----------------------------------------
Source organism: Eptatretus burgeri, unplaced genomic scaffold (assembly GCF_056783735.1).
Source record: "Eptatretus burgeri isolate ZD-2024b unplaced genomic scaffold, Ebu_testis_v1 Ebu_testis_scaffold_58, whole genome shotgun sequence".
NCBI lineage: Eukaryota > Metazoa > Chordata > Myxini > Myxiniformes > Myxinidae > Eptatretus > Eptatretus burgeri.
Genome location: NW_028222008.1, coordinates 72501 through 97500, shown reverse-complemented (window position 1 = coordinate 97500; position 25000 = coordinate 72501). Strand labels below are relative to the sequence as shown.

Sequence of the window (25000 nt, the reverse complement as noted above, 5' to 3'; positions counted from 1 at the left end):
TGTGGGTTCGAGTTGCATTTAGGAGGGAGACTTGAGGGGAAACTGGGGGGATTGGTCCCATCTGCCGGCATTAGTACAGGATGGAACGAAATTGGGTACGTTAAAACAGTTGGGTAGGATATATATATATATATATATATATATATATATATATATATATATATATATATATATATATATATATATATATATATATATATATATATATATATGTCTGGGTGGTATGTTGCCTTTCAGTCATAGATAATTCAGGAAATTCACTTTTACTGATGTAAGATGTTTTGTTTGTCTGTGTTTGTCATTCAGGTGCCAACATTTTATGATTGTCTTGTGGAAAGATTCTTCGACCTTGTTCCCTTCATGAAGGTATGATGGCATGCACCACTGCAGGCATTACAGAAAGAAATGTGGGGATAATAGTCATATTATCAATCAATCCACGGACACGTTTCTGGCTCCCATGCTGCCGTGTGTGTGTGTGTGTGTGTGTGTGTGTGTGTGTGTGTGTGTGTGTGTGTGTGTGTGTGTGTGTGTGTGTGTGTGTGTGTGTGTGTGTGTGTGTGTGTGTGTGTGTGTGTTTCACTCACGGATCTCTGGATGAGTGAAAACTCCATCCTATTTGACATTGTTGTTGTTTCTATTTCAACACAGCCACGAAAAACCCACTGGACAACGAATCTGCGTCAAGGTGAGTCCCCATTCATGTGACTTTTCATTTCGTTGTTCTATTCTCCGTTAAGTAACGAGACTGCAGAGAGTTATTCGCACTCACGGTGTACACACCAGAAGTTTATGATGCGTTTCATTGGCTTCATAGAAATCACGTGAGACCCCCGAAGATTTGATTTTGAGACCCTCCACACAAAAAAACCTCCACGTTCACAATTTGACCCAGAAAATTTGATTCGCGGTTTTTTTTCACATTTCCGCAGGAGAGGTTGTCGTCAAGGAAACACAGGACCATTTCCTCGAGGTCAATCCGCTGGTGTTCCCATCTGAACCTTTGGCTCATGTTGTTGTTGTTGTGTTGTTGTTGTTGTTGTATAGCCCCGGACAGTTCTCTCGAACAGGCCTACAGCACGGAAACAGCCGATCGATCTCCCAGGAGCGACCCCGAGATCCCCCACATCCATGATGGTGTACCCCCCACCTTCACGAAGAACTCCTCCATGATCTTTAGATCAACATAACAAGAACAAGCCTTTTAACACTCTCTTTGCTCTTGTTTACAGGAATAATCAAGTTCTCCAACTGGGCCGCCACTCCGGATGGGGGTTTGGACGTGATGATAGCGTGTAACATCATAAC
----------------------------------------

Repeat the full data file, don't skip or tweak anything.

Source organism: Eptatretus burgeri, unplaced genomic scaffold (assembly GCF_056783735.1).
Source record: "Eptatretus burgeri isolate ZD-2024b unplaced genomic scaffold, Ebu_testis_v1 Ebu_testis_scaffold_58, whole genome shotgun sequence".
NCBI lineage: Eukaryota > Metazoa > Chordata > Myxini > Myxiniformes > Myxinidae > Eptatretus > Eptatretus burgeri.
Genome location: NW_028222008.1, coordinates 72501 through 97500, shown reverse-complemented (window position 1 = coordinate 97500; position 25000 = coordinate 72501). Strand labels below are relative to the sequence as shown.

Sequence of the window (25000 nt, the reverse complement as noted above, 5' to 3'; positions counted from 1 at the left end):
TGTGGGTTCGAGTTGCATTTAGGAGGGAGACTTGAGGGGAAACTGGGGGGATTGGTCCCATCTGCCGGCATTAGTACAGGATGGAACGAAATTGGGTACGTTAAAACAGTTGGGTAGGATATATATATATATATATATATATATATATATATATATATATATATATATATATATATATATATATATATATATATATATATATATATATATATGTCTGGGTGGTATGTTGCCTTTCAGTCATAGATAATTCAGGAAATTCACTTTTACTGATGTAAGATGTTTTGTTTGTCTGTGTTTGTCATTCAGGTGCCAACATTTTATGATTGTCTTGTGGAAAGATTCTTCGACCTTGTTCCCTTCATGAAGGTATGATGGCATGCACCACTGCAGGCATTACAGAAAGAAATGTGGGGATAATAGTCATATTATCAATCAATCCACGGACACGTTTCTGGCTCCCATGCTGCCGTGTGTGTGTGTGTGTGTGTGTGTGTGTGTGTGTGTGTGTGTGTGTGTGTGTGTGTGTGTGTGTGTGTGTGTGTGTGTGTGTGTGTGTGTGTGTGTGTGTGTGTGTGTGTTTCACTCACGGATCTCTGGATGAGTGAAAACTCCATCCTATTTGACATTGTTGTTGTTTCTATTTCAACACAGCCACGAAAAACCCACTGGACAACGAATCTGCGTCAAGGTGAGTCCCCATTCATGTGACTTTTCATTTCGTTGTTCTATTCTCCGTTAAGTAACGAGACTGCAGAGAGTTATTCGCACTCACGGTGTACACACCAGAAGTTTATGATGCGTTTCATTGGCTTCATAGAAATCACGTGAGACCCCCGAAGATTTGATTTTGAGACCCTCCACACAAAAAAACCTCCACGTTCACAATTTGACCCAGAAAATTTGATTCGCGGTTTTTTTTCACATTTCCGCAGGAGAGGTTGTCGTCAAGGAAACACAGGACCATTTCCTCGAGGTCAATCCGCTGGTGTTCCCATCTGAACCTTTGGCTCATGTTGTTGTTGTTGTGTTGTTGTTGTTGTTGTATAGCCCCGGACAGTTCTCTCGAACAGGCCTACAGCACGGAAACAGCCGATCGATCTCCCAGGAGCGACCCCGAGATCCCCCACATCCATGATGGTGTACCCCCCACCTTCACGAAGAACTCCTCCATGATCTTTAGATCAACATAACAAGAACAAGCCTTTTAACACTCTCTTTGCTCTTGTTTACAGGAATAATCAAGTTCTCCAACTGGGCCGCCACTCCGGATGGGGGTTTGGACGTGATGATAGCGTGTAACATCATAAC